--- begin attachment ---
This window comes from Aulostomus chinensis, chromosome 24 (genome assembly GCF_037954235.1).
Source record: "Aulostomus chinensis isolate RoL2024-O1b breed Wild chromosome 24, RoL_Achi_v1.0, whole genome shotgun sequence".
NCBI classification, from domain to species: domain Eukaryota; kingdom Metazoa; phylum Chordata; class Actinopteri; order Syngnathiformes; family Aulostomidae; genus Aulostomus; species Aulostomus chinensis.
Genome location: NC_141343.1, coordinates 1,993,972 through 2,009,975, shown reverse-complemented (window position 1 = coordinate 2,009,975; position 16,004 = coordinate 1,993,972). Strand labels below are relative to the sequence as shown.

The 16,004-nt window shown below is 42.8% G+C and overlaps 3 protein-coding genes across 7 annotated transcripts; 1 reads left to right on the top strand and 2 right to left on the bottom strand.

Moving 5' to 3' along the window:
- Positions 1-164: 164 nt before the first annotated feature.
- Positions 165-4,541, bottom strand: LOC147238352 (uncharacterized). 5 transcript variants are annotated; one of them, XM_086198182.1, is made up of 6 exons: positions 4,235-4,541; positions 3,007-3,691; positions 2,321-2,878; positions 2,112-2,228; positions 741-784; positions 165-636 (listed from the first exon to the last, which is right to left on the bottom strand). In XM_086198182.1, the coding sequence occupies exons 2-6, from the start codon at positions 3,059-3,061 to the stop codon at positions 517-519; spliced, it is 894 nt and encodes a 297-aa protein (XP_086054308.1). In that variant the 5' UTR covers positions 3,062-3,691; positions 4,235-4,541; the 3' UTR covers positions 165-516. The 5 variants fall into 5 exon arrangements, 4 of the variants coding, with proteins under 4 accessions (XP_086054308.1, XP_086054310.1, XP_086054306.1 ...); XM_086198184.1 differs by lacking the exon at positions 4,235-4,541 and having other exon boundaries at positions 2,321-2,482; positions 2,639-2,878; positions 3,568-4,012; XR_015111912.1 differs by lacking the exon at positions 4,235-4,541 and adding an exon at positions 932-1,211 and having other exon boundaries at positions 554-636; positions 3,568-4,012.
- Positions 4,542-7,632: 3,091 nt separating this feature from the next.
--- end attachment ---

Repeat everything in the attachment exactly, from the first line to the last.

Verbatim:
This window comes from Aulostomus chinensis, chromosome 24 (genome assembly GCF_037954235.1).
Source record: "Aulostomus chinensis isolate RoL2024-O1b breed Wild chromosome 24, RoL_Achi_v1.0, whole genome shotgun sequence".
NCBI classification, from domain to species: domain Eukaryota; kingdom Metazoa; phylum Chordata; class Actinopteri; order Syngnathiformes; family Aulostomidae; genus Aulostomus; species Aulostomus chinensis.
Genome location: NC_141343.1, coordinates 1,993,972 through 2,009,975, shown reverse-complemented (window position 1 = coordinate 2,009,975; position 16,004 = coordinate 1,993,972). Strand labels below are relative to the sequence as shown.

The 16,004-nt window shown below is 42.8% G+C and overlaps 3 protein-coding genes across 7 annotated transcripts; 1 reads left to right on the top strand and 2 right to left on the bottom strand.

Moving 5' to 3' along the window:
- Positions 1-164: 164 nt before the first annotated feature.
- Positions 165-4,541, bottom strand: LOC147238352 (uncharacterized). 5 transcript variants are annotated; one of them, XM_086198182.1, is made up of 6 exons: positions 4,235-4,541; positions 3,007-3,691; positions 2,321-2,878; positions 2,112-2,228; positions 741-784; positions 165-636 (listed from the first exon to the last, which is right to left on the bottom strand). In XM_086198182.1, the coding sequence occupies exons 2-6, from the start codon at positions 3,059-3,061 to the stop codon at positions 517-519; spliced, it is 894 nt and encodes a 297-aa protein (XP_086054308.1). In that variant the 5' UTR covers positions 3,062-3,691; positions 4,235-4,541; the 3' UTR covers positions 165-516. The 5 variants fall into 5 exon arrangements, 4 of the variants coding, with proteins under 4 accessions (XP_086054308.1, XP_086054310.1, XP_086054306.1 ...); XM_086198184.1 differs by lacking the exon at positions 4,235-4,541 and having other exon boundaries at positions 2,321-2,482; positions 2,639-2,878; positions 3,568-4,012; XR_015111912.1 differs by lacking the exon at positions 4,235-4,541 and adding an exon at positions 932-1,211 and having other exon boundaries at positions 554-636; positions 3,568-4,012.
- Positions 4,542-7,632: 3,091 nt separating this feature from the next.